Recharging Energy Storage
For this discussion, MW and MWh are the important quantities needed to understand the technologies and their projects. Also, these are the most common terms used in the announcements concerning new utility-scale BESS installations. The key takeaway here is utility-scale BESSs are becoming the go-to energy storage technology for the power grid. The EIA (U.S. Energy Information Administration) July 2022 monthly electricity report has the statistics supporting this.
The report stated that in the U.S., the installed utility-scale BESS rated capacity has tripled from 2020 to 2021. EIA provided more details saying the actual figures went from 1,438 MW in 2020 to 4,631 MW in 2021. Continuing, “The increase was driven by the addition of 106 utility-scale BESS with 3,202 MW of capacity that went into commercial operation. It’s interesting to note that EIA placed a caveat on its utility-scale designation as being “equal to or greater than 1 MW.” About 78% of the battery storage capacity added in 2021 was built in regional transmission organization (RTOs) service territories.”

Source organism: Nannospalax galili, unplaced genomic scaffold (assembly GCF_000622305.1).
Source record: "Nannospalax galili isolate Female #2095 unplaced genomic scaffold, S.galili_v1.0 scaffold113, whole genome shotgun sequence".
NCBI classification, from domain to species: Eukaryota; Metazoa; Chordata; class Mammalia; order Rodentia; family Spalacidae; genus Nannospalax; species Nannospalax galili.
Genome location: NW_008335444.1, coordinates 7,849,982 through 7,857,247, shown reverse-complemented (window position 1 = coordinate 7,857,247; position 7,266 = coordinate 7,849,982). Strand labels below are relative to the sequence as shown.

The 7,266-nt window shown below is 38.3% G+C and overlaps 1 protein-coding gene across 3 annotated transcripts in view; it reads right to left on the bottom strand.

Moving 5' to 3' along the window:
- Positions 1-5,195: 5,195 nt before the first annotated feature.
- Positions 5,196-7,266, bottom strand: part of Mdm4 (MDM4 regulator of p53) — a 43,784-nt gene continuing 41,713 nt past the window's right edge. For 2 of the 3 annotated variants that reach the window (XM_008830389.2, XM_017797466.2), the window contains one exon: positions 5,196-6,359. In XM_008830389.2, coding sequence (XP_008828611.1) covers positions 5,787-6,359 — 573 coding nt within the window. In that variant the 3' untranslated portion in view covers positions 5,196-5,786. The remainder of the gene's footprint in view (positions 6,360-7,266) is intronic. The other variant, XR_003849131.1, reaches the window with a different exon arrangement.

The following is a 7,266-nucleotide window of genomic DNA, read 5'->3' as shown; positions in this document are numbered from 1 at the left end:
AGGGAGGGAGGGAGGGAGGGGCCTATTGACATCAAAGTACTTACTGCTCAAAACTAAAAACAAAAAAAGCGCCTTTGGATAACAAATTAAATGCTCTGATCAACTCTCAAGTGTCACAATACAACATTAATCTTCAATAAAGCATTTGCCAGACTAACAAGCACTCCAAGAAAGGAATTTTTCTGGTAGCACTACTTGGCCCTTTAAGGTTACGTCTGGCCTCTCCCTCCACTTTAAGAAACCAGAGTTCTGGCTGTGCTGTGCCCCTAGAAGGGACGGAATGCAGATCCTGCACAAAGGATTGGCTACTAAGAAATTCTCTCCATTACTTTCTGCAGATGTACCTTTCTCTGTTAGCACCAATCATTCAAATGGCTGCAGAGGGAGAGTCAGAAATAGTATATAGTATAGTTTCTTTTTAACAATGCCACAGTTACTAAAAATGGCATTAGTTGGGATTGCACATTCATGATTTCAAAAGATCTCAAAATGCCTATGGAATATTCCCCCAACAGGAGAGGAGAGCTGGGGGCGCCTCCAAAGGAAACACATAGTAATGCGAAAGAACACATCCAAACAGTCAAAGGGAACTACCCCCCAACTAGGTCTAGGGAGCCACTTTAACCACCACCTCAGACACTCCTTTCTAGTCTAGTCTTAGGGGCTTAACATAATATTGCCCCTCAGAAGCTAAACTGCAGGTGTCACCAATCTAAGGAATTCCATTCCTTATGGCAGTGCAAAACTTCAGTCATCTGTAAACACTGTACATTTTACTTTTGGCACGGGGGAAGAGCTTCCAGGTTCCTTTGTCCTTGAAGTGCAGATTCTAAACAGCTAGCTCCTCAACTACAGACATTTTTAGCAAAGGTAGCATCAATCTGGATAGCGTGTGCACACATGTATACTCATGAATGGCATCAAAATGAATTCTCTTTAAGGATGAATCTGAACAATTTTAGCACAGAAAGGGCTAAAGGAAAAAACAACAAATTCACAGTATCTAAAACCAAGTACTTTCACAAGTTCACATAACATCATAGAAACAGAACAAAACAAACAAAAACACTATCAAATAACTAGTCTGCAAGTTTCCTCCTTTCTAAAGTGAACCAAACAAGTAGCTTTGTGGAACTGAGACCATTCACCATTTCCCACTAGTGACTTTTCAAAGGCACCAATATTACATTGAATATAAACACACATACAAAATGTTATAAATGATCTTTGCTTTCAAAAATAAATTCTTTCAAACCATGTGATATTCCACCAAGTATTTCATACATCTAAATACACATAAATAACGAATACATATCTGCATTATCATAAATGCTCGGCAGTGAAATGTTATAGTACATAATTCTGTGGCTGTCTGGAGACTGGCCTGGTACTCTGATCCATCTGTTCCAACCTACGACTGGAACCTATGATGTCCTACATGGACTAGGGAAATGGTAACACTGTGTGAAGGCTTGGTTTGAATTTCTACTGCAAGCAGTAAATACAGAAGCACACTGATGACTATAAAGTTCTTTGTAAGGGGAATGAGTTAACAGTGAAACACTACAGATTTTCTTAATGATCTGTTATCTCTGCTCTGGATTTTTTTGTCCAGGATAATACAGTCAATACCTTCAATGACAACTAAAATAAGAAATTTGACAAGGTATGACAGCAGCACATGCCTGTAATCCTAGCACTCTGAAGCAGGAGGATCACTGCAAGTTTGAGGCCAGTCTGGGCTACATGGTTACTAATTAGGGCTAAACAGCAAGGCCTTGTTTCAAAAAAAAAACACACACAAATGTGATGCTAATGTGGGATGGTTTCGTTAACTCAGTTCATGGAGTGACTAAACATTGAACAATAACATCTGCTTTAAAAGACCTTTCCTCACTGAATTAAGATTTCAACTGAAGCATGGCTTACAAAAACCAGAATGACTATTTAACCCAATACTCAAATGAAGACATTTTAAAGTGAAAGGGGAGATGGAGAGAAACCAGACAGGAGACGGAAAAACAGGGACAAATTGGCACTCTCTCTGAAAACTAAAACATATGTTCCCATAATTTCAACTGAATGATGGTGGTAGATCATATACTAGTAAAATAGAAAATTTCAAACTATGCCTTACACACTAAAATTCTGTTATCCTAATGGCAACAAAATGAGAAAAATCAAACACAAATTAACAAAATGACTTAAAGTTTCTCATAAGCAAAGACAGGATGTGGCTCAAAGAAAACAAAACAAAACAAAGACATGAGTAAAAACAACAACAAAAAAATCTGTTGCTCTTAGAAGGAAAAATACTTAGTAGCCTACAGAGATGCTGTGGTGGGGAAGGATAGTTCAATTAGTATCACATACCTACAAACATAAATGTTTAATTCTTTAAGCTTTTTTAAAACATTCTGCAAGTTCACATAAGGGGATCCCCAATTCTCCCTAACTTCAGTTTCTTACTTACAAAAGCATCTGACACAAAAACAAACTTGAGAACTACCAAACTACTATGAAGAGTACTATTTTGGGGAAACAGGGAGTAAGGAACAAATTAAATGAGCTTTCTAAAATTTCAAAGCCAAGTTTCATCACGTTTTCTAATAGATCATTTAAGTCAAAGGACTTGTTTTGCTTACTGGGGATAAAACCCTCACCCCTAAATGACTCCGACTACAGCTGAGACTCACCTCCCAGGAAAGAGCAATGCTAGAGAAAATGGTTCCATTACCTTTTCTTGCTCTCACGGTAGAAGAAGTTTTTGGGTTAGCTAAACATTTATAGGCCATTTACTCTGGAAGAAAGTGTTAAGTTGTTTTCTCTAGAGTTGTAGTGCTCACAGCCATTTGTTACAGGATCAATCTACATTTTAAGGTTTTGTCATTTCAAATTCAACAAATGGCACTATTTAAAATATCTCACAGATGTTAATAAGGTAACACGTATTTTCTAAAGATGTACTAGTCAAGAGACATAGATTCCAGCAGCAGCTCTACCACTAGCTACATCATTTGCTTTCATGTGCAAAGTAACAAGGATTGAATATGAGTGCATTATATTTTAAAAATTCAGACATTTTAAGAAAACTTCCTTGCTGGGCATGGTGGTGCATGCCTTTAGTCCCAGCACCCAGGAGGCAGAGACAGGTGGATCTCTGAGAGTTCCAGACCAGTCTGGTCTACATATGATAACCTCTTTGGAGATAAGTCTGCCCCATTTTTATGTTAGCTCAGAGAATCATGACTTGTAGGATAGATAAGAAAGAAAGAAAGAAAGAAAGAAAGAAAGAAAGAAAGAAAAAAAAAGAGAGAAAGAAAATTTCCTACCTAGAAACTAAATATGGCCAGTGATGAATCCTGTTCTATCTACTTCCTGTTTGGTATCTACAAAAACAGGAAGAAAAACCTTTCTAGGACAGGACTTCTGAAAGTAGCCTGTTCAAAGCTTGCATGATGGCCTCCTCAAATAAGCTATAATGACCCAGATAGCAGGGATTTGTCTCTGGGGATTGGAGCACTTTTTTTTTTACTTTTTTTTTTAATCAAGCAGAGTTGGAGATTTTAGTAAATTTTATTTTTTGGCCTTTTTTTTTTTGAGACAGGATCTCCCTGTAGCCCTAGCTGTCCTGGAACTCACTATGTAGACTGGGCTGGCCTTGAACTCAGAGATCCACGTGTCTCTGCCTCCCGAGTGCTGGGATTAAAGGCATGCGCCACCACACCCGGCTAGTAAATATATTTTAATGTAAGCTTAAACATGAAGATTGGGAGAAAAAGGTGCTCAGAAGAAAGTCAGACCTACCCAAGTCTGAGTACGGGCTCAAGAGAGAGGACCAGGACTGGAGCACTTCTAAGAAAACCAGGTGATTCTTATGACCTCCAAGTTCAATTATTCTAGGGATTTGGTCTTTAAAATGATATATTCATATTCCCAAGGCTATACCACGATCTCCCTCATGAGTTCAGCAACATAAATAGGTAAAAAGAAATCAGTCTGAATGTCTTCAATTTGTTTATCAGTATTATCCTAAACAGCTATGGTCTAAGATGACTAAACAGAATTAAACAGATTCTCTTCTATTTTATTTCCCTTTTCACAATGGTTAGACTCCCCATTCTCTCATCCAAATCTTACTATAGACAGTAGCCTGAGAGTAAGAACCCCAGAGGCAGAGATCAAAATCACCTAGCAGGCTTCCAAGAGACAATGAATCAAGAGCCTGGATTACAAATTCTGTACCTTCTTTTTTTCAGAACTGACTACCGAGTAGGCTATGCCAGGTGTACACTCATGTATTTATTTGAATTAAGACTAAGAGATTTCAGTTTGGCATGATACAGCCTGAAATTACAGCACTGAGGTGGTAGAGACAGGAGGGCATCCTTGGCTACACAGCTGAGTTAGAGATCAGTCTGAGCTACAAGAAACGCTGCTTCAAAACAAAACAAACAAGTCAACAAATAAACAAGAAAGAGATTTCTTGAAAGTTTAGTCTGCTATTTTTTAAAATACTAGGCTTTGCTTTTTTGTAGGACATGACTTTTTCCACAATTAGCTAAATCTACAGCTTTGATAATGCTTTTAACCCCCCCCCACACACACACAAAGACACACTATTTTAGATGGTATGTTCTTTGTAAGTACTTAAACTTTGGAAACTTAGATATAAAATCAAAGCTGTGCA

EIA’s report provided insights on the forces driving BESS deployment and they are as interesting as the technologies associated with BESS devices. Operators reported more applications went beyond the traditional ancillary services such as frequency response, ramping and spinning reserve, arbitrage, etc. According to EIA those services still represent a significant share, but arbitrage, load management, and response to excess wind and solar are becoming more important to the power grid.
Interestingly EIA said that arbitrage (time shifting) alone was cited for over 50% of the BESS capacity installed. Furthermore, about 83% (1,887 MW) of the battery capacity added in the California Independent System Operator (CAISO) service territory was for arbitrage. In other words, they charge the BESS when demand is low and discharge when demand is high. It’s also an important tool when it comes to demand management and flattening the demand profile. It gets a little unclear when it comes to global driving forces associated with utility-scale BESS devices.